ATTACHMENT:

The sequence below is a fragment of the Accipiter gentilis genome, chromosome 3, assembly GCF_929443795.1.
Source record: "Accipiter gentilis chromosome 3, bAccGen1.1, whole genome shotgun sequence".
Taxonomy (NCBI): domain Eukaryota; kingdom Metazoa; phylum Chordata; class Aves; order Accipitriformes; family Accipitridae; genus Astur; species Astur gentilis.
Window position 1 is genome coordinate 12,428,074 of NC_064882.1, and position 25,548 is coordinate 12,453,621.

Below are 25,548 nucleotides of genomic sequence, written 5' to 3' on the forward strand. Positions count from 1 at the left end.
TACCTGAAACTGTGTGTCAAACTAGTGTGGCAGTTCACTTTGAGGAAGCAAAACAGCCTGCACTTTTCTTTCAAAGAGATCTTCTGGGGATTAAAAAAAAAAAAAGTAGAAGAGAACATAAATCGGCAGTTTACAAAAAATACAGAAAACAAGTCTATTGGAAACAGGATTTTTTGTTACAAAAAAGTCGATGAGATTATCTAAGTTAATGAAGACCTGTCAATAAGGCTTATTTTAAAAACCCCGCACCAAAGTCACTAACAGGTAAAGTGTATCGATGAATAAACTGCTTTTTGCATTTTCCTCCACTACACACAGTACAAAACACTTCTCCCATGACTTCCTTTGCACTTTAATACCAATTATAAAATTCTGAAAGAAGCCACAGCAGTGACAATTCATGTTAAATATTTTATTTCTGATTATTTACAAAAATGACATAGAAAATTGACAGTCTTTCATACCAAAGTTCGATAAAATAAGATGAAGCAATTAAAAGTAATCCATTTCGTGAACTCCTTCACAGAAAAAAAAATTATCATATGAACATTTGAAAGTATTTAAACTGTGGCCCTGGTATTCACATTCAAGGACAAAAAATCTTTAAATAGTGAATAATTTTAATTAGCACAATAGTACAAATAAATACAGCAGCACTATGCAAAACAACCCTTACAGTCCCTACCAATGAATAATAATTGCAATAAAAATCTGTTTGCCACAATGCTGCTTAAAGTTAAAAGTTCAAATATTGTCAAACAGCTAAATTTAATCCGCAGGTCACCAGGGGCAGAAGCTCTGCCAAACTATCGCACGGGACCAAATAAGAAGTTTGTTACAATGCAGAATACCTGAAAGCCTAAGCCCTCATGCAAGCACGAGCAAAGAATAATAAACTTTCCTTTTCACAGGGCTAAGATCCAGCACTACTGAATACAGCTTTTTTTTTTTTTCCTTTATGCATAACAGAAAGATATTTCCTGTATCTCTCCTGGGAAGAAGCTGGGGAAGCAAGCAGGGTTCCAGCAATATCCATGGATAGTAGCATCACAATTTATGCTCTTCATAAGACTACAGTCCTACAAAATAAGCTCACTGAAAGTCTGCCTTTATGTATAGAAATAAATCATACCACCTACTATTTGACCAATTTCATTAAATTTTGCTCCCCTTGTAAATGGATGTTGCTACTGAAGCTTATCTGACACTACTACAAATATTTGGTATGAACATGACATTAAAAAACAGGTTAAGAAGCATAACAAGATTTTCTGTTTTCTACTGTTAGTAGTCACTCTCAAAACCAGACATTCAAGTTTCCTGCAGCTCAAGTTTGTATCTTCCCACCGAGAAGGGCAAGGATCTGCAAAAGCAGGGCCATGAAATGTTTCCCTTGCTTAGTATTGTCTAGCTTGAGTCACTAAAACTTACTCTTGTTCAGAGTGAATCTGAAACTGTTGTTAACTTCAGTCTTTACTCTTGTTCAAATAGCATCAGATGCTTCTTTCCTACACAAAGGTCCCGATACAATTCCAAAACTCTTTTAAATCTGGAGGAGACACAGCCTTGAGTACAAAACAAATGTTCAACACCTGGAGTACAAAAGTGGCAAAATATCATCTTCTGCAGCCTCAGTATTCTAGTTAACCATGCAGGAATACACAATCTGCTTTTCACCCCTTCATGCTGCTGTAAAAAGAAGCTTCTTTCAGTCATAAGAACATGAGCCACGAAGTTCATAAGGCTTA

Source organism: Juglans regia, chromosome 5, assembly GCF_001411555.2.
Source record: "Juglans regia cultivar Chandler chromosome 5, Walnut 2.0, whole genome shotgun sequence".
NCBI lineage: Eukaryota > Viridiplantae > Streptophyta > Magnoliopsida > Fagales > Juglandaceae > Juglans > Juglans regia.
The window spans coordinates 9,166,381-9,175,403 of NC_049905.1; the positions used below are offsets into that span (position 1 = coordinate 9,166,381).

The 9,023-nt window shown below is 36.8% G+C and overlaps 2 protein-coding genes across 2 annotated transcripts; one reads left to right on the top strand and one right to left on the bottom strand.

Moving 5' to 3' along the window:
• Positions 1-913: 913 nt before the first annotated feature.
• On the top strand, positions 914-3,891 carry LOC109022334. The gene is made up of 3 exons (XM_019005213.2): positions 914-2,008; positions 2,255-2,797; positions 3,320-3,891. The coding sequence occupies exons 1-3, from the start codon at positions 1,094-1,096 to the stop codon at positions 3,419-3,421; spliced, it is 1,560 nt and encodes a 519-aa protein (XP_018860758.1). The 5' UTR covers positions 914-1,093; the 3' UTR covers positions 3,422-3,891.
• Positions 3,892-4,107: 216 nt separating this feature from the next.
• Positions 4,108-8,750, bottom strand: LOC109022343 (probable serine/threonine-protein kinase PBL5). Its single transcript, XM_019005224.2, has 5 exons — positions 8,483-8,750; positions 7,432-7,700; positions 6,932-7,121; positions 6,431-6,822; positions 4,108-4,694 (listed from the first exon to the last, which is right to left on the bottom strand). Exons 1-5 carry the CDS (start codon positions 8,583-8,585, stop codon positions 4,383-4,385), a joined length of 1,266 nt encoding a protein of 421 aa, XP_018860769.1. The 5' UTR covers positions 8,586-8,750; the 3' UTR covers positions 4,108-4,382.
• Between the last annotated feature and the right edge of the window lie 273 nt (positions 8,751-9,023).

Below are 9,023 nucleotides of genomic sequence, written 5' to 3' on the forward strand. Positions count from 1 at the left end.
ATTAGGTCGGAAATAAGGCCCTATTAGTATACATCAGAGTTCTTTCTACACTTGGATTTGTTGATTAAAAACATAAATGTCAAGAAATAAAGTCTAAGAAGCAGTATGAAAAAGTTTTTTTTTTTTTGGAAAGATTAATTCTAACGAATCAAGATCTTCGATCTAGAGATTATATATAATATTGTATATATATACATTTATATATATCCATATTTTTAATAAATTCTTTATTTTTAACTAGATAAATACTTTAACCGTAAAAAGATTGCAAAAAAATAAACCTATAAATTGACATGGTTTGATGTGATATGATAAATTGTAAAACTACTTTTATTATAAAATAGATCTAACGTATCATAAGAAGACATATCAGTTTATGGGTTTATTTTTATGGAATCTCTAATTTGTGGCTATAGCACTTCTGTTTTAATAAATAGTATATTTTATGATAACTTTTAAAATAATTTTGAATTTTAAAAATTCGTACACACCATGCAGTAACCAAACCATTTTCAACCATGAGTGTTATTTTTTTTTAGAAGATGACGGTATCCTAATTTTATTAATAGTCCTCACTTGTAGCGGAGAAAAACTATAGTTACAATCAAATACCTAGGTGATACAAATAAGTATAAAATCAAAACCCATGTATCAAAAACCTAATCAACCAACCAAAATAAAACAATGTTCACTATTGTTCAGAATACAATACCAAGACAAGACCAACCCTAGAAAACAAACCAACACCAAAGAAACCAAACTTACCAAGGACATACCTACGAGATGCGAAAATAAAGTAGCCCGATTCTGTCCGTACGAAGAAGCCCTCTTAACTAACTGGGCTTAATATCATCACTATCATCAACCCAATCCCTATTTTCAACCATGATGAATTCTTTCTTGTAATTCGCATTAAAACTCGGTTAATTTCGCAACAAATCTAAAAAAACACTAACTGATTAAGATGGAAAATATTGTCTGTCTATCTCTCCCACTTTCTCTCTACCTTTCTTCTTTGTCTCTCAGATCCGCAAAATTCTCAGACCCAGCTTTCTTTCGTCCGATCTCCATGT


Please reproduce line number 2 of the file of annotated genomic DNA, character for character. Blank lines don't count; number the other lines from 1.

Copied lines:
Source record: "Accipiter gentilis chromosome 3, bAccGen1.1, whole genome shotgun sequence".